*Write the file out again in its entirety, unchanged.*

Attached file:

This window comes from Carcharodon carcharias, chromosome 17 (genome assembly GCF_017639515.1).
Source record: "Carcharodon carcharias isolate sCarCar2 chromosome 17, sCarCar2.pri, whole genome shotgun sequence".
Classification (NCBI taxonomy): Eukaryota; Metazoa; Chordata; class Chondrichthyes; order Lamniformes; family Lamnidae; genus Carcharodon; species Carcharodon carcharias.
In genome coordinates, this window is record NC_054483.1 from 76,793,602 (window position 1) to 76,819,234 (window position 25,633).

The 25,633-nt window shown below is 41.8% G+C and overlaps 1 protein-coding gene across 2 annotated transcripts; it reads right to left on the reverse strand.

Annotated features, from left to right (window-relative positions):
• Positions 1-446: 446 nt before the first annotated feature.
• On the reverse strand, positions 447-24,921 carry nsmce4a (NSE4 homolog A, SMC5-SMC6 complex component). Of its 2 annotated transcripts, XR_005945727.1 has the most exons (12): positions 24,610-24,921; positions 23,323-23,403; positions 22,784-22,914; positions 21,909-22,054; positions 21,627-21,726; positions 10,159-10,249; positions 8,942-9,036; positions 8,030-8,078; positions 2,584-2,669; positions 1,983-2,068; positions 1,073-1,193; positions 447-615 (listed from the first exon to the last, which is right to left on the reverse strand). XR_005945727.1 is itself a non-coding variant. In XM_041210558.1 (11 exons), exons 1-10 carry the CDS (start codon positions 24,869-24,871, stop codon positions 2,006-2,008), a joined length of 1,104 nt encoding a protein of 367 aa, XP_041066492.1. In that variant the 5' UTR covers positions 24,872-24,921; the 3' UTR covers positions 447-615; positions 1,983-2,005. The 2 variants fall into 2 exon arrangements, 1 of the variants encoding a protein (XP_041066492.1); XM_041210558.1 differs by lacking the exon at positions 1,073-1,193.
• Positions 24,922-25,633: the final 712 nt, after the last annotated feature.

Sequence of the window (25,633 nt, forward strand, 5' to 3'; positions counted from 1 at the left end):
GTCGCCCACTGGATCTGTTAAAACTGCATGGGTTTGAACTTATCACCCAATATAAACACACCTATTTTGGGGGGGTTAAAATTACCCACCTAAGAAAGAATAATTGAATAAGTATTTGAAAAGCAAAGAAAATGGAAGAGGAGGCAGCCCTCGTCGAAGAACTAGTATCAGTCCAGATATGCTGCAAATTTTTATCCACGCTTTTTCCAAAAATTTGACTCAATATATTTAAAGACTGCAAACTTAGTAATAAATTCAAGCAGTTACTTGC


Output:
This window comes from Carcharodon carcharias, chromosome 17 (genome assembly GCF_017639515.1).
Source record: "Carcharodon carcharias isolate sCarCar2 chromosome 17, sCarCar2.pri, whole genome shotgun sequence".
Classification (NCBI taxonomy): Eukaryota; Metazoa; Chordata; class Chondrichthyes; order Lamniformes; family Lamnidae; genus Carcharodon; species Carcharodon carcharias.
In genome coordinates, this window is record NC_054483.1 from 76,793,602 (window position 1) to 76,819,234 (window position 25,633).

The 25,633-nt window shown below is 41.8% G+C and overlaps 1 protein-coding gene across 2 annotated transcripts; it reads right to left on the reverse strand.

Annotated features, from left to right (window-relative positions):
• Positions 1-446: 446 nt before the first annotated feature.
• On the reverse strand, positions 447-24,921 carry nsmce4a (NSE4 homolog A, SMC5-SMC6 complex component). Of its 2 annotated transcripts, XR_005945727.1 has the most exons (12): positions 24,610-24,921; positions 23,323-23,403; positions 22,784-22,914; positions 21,909-22,054; positions 21,627-21,726; positions 10,159-10,249; positions 8,942-9,036; positions 8,030-8,078; positions 2,584-2,669; positions 1,983-2,068; positions 1,073-1,193; positions 447-615 (listed from the first exon to the last, which is right to left on the reverse strand). XR_005945727.1 is itself a non-coding variant. In XM_041210558.1 (11 exons), exons 1-10 carry the CDS (start codon positions 24,869-24,871, stop codon positions 2,006-2,008), a joined length of 1,104 nt encoding a protein of 367 aa, XP_041066492.1. In that variant the 5' UTR covers positions 24,872-24,921; the 3' UTR covers positions 447-615; positions 1,983-2,005. The 2 variants fall into 2 exon arrangements, 1 of the variants encoding a protein (XP_041066492.1); XM_041210558.1 differs by lacking the exon at positions 1,073-1,193.
• Positions 24,922-25,633: the final 712 nt, after the last annotated feature.

Sequence of the window (25,633 nt, forward strand, 5' to 3'; positions counted from 1 at the left end):
GTCGCCCACTGGATCTGTTAAAACTGCATGGGTTTGAACTTATCACCCAATATAAACACACCTATTTTGGGGGGGTTAAAATTACCCACCTAAGAAAGAATAATTGAATAAGTATTTGAAAAGCAAAGAAAATGGAAGAGGAGGCAGCCCTCGTCGAAGAACTAGTATCAGTCCAGATATGCTGCAAATTTTTATCCACGCTTTTTCCAAAAATTTGACTCAATATATTTAAAGACTGCAAACTTAGTAATAAATTCAAGCAGTTACTTGC